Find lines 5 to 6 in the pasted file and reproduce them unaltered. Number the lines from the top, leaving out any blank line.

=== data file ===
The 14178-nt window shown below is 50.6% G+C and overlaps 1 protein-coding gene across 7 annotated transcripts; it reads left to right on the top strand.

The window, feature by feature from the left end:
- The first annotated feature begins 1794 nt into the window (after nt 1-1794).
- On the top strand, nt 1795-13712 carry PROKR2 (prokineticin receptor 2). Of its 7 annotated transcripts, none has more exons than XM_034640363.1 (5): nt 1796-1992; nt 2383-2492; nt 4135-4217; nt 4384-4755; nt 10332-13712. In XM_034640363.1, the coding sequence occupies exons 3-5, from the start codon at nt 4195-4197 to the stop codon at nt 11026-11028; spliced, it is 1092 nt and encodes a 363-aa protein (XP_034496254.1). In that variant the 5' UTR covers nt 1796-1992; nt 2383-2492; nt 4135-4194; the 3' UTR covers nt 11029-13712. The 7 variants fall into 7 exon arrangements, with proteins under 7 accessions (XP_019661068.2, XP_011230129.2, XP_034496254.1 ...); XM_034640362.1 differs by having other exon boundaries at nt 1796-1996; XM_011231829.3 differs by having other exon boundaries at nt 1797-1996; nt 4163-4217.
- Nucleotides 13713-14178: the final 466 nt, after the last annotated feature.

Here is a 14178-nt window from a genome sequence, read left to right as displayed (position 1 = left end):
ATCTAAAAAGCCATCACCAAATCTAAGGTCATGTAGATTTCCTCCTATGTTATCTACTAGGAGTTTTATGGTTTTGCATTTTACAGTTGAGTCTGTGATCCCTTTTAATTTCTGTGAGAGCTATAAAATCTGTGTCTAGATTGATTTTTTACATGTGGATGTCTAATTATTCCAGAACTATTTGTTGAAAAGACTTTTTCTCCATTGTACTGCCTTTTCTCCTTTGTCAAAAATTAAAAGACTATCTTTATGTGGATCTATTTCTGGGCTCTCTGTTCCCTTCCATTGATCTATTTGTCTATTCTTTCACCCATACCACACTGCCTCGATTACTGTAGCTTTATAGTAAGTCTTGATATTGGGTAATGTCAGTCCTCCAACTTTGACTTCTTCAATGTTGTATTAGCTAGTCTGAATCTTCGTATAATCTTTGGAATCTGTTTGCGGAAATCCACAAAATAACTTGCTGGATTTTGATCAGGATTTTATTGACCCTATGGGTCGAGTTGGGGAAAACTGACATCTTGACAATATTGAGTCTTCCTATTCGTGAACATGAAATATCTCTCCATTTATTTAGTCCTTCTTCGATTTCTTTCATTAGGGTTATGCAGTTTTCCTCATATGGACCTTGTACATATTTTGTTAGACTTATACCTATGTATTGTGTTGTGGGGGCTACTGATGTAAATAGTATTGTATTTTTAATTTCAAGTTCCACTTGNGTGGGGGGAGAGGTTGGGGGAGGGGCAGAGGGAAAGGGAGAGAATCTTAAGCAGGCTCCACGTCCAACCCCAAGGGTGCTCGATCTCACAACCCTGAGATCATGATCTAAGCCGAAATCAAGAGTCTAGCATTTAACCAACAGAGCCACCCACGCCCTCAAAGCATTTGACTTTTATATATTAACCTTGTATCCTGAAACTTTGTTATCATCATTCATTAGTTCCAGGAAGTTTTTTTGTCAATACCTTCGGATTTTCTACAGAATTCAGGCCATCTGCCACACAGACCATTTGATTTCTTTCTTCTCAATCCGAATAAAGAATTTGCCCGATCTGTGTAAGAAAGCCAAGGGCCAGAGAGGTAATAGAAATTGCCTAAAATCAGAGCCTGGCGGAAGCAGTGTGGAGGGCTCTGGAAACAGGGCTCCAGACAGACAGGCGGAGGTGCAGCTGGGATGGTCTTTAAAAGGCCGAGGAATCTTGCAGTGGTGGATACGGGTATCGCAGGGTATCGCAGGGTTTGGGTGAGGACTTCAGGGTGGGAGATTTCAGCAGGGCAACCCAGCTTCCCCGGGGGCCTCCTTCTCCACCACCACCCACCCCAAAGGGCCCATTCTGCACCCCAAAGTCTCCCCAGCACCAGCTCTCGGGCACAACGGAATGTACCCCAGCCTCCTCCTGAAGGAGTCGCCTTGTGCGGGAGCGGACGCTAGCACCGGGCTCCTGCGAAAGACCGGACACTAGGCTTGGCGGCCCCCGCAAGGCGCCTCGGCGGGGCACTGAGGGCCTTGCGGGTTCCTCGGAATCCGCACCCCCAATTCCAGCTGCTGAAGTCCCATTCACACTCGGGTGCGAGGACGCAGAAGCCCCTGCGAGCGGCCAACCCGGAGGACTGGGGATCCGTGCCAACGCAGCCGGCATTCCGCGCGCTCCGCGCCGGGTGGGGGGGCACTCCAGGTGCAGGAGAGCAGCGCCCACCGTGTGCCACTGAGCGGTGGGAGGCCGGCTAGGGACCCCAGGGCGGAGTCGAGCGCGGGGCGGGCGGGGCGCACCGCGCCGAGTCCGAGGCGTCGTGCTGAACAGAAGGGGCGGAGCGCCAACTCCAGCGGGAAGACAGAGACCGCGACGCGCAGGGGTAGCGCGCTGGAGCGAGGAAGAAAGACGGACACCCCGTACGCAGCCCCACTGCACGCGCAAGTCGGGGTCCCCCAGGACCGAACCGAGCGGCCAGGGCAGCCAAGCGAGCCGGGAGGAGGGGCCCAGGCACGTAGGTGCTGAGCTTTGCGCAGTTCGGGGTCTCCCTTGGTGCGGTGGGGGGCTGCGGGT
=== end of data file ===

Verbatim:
- Nucleotides 13713-14178: the final 466 nt, after the last annotated feature.

Here is a 14178-nt window from a genome sequence, read left to right as displayed (position 1 = left end):